“The expansion is just to really be able to serve more birth parents,” said David Shaw, project manager for Rejuvenate Hope and principal of The Washington Group. “The original grant [with Georgia’s Division of Family and Children Services] called for us to work within five counties in Region 3. Bartow and Cherokee were not included but as of this month we’re able to expand into those counties.
“... The two objectives that the state has are to speed up the reunification of birth parents with their children who are in foster care and to provide a safety net or a support mechanism to try to make sure those kids don’t come back into care.”
To participate in the program, which is partnering with Highland Rivers and The Washington Group, birth parents need to have at least one child in DFCS foster care, a concurrent or reunification plan and have documented substance abuse issues. The birth parents and their child or children also need to live in one of the Region 3 counties, which Rejuvenate Hope is serving — Bartow, Cherokee, Douglas, Floyd, Polk, Haralson and Paulding.
According to a press release provided by Bartow Collaborative, “Rejuvenate Hope is a promising program expanding to Bartow County to enhance permanency and reunification for our foster care population.
“... The core components of the model will be the development of mentors from the church community in Region 3 who will be equipped to serve our birth parents in a variety of ways intended to increase positive permanency outcomes as well as an evidenced-based curriculum designed to strengthen the family unit. The program provides mentors to sixty-five birth parents whose child/children are in DFCS foster care and who are working through substance abuse issues.”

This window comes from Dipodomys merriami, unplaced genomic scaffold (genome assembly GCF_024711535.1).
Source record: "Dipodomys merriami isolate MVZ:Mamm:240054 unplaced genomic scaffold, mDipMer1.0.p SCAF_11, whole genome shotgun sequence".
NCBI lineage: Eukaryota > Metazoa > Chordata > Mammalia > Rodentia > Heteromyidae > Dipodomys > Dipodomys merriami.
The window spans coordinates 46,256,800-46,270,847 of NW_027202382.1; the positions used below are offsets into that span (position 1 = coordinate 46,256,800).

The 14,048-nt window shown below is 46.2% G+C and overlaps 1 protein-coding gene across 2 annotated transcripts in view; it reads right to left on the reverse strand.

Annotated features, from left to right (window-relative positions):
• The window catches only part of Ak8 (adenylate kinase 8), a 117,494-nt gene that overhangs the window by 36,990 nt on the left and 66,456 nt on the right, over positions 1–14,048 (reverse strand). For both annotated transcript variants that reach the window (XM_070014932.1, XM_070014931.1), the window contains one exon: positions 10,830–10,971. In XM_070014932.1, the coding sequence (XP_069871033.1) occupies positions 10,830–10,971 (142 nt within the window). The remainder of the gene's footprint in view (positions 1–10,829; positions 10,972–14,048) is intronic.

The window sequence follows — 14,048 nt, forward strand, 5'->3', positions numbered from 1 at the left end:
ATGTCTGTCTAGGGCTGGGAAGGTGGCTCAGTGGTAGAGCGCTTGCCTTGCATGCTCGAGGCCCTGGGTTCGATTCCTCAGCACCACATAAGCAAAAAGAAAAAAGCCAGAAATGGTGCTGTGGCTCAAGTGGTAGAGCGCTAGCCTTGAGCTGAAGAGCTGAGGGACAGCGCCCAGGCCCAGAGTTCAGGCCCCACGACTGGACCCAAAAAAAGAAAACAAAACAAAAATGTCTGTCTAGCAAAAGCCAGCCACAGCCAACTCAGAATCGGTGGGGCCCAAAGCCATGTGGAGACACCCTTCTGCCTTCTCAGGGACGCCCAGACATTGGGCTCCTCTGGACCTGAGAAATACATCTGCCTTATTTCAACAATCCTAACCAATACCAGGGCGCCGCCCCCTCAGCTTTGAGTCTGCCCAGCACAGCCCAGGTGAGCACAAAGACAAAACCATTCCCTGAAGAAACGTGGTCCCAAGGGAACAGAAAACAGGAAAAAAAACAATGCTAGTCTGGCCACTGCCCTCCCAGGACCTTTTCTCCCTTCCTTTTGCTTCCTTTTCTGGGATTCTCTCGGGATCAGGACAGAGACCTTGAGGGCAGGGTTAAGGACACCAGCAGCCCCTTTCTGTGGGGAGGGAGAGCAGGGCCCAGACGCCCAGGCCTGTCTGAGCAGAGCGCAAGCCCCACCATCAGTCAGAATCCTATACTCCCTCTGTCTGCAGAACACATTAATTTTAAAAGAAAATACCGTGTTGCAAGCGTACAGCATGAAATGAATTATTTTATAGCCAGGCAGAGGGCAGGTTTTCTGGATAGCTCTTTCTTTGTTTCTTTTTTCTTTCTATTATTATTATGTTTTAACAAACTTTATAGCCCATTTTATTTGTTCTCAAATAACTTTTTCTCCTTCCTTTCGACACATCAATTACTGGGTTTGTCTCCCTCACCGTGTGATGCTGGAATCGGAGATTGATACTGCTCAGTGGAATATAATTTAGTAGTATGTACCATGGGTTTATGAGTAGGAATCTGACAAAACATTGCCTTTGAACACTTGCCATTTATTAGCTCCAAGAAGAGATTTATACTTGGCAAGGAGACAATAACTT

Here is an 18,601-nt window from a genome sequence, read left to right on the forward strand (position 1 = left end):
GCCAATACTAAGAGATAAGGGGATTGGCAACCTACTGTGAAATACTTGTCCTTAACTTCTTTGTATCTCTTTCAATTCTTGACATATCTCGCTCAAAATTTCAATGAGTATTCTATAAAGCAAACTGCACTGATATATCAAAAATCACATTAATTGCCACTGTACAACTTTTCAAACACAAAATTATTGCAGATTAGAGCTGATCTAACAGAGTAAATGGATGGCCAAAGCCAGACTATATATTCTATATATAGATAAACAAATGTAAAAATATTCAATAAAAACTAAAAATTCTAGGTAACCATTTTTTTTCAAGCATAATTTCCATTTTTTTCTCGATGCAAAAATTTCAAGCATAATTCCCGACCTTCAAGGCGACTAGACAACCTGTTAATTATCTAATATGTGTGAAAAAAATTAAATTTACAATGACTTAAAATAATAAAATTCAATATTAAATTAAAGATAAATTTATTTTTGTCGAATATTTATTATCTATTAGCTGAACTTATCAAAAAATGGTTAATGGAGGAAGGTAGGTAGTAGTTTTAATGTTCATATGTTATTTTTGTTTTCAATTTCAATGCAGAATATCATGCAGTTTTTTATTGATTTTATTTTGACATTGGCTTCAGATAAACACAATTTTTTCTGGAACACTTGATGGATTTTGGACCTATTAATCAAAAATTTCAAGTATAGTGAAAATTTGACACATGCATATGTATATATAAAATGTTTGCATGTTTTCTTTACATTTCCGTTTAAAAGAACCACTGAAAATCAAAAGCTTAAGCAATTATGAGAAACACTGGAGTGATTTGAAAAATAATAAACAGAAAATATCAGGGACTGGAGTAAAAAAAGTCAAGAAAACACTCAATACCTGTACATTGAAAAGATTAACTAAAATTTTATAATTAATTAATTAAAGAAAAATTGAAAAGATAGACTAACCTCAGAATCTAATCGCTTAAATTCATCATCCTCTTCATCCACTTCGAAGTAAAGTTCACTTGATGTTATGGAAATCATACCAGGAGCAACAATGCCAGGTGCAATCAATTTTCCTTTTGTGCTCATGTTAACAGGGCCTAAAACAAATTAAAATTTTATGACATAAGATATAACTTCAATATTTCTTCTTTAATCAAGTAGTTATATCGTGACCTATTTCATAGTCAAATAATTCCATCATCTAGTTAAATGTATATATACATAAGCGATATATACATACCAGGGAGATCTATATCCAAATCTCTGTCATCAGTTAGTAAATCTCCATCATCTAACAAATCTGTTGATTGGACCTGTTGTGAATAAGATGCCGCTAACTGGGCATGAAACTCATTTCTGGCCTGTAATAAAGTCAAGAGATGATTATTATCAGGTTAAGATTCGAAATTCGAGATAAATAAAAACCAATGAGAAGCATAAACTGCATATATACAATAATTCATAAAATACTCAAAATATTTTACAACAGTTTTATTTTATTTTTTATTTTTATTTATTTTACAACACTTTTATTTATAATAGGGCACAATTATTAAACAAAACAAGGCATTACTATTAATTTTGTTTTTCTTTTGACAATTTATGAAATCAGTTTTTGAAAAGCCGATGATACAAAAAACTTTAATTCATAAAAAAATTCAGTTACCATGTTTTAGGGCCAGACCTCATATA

For those wanting to serve as birth parent mentors, spots are still available for a training session Saturday and Nov. 9 from 8:30 a.m. to 5 p.m. at Floyd County Division of Family and Children Services.
“[The training is] for really anyone who’s interested in learning more and for people who have decided they want to be a mentor,” Shaw said. “So the learning points are an understanding of the foster care system. We want them to know how [it works], because it’s strange language to most folks. So when we talk about a case plan, [such as] how can we help this family get through this case plan faster, they’ll know what we’re talking about. They’ll know the legal process.
“... It’s also a requirement that the birth parents of this program have a documented substance abuse issue in their background. They don’t have to be actively in a substance abuse program, but there has to be that documentation in their file. So we’re going to spend another three and a half hours on giving them a primer about substance abuse.”
For more information about Rejuvenate Hope and its training session, contact Shaw at email@example.com or 404-276-3338.